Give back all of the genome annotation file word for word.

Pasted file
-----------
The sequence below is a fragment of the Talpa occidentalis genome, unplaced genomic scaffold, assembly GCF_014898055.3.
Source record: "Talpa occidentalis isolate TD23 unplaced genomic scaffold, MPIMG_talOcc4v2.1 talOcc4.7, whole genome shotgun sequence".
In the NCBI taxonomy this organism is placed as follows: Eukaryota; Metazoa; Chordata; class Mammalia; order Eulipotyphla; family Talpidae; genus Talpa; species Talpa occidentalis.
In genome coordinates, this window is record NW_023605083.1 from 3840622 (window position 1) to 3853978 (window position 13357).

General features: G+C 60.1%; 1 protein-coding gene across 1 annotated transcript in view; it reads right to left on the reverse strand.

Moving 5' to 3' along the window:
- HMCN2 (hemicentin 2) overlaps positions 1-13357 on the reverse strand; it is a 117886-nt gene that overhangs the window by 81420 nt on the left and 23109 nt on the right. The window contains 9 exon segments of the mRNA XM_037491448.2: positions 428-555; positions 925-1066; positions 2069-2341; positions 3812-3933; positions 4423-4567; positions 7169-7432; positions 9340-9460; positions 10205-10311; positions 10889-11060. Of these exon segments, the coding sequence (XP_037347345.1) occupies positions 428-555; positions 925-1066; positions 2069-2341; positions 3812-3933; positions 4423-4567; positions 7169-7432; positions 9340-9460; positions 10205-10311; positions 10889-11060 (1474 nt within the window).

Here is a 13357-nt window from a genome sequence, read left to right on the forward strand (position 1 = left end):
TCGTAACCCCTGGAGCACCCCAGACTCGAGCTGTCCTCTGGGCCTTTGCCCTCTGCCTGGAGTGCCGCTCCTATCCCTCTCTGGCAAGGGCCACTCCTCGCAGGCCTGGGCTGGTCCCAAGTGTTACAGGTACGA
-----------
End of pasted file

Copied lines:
The sequence below is a fragment of the Talpa occidentalis genome, unplaced genomic scaffold, assembly GCF_014898055.3.
Source record: "Talpa occidentalis isolate TD23 unplaced genomic scaffold, MPIMG_talOcc4v2.1 talOcc4.7, whole genome shotgun sequence".
In the NCBI taxonomy this organism is placed as follows: Eukaryota; Metazoa; Chordata; class Mammalia; order Eulipotyphla; family Talpidae; genus Talpa; species Talpa occidentalis.
In genome coordinates, this window is record NW_023605083.1 from 3840622 (window position 1) to 3853978 (window position 13357).

General features: G+C 60.1%; 1 protein-coding gene across 1 annotated transcript in view; it reads right to left on the reverse strand.

Moving 5' to 3' along the window:
- HMCN2 (hemicentin 2) overlaps positions 1-13357 on the reverse strand; it is a 117886-nt gene that overhangs the window by 81420 nt on the left and 23109 nt on the right. The window contains 9 exon segments of the mRNA XM_037491448.2: positions 428-555; positions 925-1066; positions 2069-2341; positions 3812-3933; positions 4423-4567; positions 7169-7432; positions 9340-9460; positions 10205-10311; positions 10889-11060. Of these exon segments, the coding sequence (XP_037347345.1) occupies positions 428-555; positions 925-1066; positions 2069-2341; positions 3812-3933; positions 4423-4567; positions 7169-7432; positions 9340-9460; positions 10205-10311; positions 10889-11060 (1474 nt within the window).

Here is a 13357-nt window from a genome sequence, read left to right on the forward strand (position 1 = left end):
TCGTAACCCCTGGAGCACCCCAGACTCGAGCTGTCCTCTGGGCCTTTGCCCTCTGCCTGGAGTGCCGCTCCTATCCCTCTCTGGCAAGGGCCACTCCTCGCAGGCCTGGGCTGGTCCCAAGTGTTACAGGTACGA